You are currently browsing the tag archive for the ‘shaklee’ tag.

Shaklee is very active in protecting the environment, supporting good causes and creating a healthy planet and a healthy home.  Here are a couple of lists that show just a few of the things Shaklee does.

Sometimes, you do things because they’re good for business. And sometimes, you do things just because you should.

  • Just completed the campaign to plant a million trees.
  • Sponsored three North Pole expeditions to measure the impact of global warming.
  • Donated environmentally friendly cleaning supplies for Jacques Cousteau’s research vessels.
  • Donates vitamins and nutrition drinks to undernourished children and earthquake victims.
  • Supports United Nations Millennium Development Goals to promote human rights and end poverty.
  • Official sponsor of Earth Day
  • Annual giving that has topped $3 million.

The list goes on.  And so does the commitment to doing what’s right simply because it is.

Shaklee has always put the environment first and was green way back when it was just a color you found in your crayon box.  Here are just a few of the awards Shaklee has been given for environmental leadership:

  • 2009 – Green Power Leadership Award from the U.S. EPA
  • 2009 – Clean Air Award for reducing global warming and improving air quality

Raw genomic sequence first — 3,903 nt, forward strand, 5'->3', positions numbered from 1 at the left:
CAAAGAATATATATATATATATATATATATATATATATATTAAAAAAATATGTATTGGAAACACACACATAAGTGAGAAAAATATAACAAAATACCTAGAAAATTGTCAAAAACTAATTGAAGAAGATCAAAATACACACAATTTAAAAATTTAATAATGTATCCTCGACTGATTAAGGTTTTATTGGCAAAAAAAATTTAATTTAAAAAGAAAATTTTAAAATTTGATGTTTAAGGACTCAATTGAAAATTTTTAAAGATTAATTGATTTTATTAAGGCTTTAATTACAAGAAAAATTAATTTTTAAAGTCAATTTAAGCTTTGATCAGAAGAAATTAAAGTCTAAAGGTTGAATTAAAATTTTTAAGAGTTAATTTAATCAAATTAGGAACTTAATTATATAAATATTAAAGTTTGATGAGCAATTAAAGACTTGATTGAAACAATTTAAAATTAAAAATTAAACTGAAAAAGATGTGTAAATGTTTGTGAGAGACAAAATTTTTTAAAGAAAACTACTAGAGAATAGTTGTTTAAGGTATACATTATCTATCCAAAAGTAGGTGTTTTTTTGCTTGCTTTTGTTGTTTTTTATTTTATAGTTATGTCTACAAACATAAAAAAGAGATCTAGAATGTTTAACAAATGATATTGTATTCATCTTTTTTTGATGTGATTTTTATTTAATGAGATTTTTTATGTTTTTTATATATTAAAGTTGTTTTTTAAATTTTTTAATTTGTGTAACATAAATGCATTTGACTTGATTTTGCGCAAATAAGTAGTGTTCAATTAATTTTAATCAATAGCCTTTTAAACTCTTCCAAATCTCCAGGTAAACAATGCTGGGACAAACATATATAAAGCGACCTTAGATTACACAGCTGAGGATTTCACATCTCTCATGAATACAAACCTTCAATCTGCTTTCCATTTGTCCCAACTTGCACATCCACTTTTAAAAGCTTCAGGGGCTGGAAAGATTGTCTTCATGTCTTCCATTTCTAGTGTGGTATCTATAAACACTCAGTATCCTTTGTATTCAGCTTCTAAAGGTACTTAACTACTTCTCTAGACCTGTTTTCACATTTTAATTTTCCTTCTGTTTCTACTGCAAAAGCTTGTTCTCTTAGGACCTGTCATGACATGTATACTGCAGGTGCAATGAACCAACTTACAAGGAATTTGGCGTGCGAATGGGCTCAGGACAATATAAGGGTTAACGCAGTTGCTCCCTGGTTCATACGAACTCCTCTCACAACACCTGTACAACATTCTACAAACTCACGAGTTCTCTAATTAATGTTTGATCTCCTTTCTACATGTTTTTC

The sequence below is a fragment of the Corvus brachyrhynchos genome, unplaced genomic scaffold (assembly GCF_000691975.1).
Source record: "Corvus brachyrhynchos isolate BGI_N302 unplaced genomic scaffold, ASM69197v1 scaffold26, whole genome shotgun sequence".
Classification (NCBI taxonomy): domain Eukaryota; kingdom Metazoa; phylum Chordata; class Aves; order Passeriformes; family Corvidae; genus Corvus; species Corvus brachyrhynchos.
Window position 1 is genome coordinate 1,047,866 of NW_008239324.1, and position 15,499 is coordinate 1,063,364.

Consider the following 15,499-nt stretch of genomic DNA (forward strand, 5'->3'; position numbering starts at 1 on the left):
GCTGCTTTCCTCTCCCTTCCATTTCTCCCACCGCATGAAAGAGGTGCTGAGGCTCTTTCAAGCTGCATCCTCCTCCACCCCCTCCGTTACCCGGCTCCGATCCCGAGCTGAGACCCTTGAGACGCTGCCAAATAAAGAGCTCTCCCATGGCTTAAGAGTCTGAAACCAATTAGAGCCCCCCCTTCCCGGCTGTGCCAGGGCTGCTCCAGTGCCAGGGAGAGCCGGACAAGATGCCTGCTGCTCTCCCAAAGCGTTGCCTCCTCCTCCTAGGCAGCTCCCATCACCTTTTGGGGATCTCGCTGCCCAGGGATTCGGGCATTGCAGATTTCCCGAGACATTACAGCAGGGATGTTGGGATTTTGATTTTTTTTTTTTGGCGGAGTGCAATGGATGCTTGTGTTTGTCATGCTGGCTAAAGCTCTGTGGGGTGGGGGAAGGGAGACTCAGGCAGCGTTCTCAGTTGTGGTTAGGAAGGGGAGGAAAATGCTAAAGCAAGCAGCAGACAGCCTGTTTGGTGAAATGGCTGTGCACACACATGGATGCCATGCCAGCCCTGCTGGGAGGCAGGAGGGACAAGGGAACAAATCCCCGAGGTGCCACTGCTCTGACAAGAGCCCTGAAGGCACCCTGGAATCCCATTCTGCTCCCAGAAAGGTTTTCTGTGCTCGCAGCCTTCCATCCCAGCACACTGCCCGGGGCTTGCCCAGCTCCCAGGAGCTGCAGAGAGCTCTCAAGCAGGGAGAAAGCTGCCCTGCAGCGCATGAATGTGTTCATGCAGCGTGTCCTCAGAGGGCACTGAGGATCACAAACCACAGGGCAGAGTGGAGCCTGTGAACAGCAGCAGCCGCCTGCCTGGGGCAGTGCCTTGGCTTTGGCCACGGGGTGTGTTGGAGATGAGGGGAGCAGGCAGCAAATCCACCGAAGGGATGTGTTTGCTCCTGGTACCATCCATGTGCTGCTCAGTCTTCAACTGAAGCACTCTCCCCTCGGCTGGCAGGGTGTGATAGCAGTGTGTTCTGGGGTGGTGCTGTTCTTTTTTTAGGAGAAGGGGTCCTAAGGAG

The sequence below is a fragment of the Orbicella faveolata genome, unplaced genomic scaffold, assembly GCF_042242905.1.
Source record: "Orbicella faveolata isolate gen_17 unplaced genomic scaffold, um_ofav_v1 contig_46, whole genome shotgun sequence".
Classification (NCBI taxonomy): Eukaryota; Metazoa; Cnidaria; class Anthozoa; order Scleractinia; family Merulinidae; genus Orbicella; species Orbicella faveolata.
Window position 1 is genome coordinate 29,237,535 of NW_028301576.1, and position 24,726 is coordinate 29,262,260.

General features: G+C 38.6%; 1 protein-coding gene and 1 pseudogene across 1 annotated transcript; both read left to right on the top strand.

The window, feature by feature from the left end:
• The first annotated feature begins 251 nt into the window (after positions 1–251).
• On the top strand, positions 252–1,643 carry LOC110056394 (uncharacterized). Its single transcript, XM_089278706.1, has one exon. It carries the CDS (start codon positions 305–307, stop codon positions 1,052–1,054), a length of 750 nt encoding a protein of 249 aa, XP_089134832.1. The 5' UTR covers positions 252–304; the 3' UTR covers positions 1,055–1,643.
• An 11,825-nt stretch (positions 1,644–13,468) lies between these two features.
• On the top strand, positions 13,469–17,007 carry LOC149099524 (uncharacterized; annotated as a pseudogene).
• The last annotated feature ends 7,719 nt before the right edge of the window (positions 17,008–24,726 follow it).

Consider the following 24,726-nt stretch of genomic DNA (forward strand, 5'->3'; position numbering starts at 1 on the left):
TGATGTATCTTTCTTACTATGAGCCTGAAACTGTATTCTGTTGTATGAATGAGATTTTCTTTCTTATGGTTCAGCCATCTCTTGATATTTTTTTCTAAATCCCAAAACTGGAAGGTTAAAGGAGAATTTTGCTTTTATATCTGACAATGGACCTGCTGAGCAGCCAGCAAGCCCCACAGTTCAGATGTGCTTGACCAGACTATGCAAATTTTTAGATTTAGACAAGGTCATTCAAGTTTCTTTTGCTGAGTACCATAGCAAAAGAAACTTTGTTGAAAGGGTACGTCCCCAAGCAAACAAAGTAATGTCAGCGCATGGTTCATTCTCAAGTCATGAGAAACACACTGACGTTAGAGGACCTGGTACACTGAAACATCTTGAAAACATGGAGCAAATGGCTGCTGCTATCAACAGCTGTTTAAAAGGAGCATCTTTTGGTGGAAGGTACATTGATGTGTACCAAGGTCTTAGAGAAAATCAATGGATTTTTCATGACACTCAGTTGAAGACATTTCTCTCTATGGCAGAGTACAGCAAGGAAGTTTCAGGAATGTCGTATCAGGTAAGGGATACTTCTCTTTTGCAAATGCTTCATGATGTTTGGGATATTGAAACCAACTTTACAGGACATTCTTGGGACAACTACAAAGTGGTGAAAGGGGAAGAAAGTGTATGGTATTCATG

• 2009 – Business Environmental Award for Sustainability
  • 2008 – Stevie Award for Best Corporate Environmental Responsibility Program
  • 2007 – Global Green USA’s Organizational Design Award for positive environmental change
  • 2006 designated an EPA Climate Leader by the Environmental Protection Agency
  • 2003 – Gold Medal Award for Environment & Sustainability
  • 2003 – National Environmental Excellence Award
  • 2002 – Climate Protection Award
  • 2001 – 2001 Vision for Tomorrow Award
  • 2000 – Environmental Business Leadership Award on Earth Day
  • 1990 – Family Circle Green-Chip Award for the 10 most environmentally friendly companies

Sometimes You Do Things Because it’s Good for Business.  Sometimes You do Them Just Because You Should.

Choose your supplements wisely

Not all supplements are created equal. Just as there are different levels of quality in the food we eat and the products we buy there are quality levels in supplements.

The nutritional health and wellness industry is growing by leaps and bounds (partly due to the aging baby boomers) and many companies are putting vitamins and supplements on the shelves and online.

It is becoming increasingly difficult to know if you are getting quality that you can trust.

A recent study shows that the likelihood of choosing a non-toxic and effective health supplement from the overwhelming array of products that are available is only 2.5%. In other words, there is a 97.5% chance that without investigating the reliability of the product yourself you could select a nutritional product that might be hazardous to your health!
(I call that a step in the wrong direction).

SO…. The question is “Who can you trust and what is actually good for you?”

It comes down to making choices.

Research your products and the companies that make them before you put your health on the line.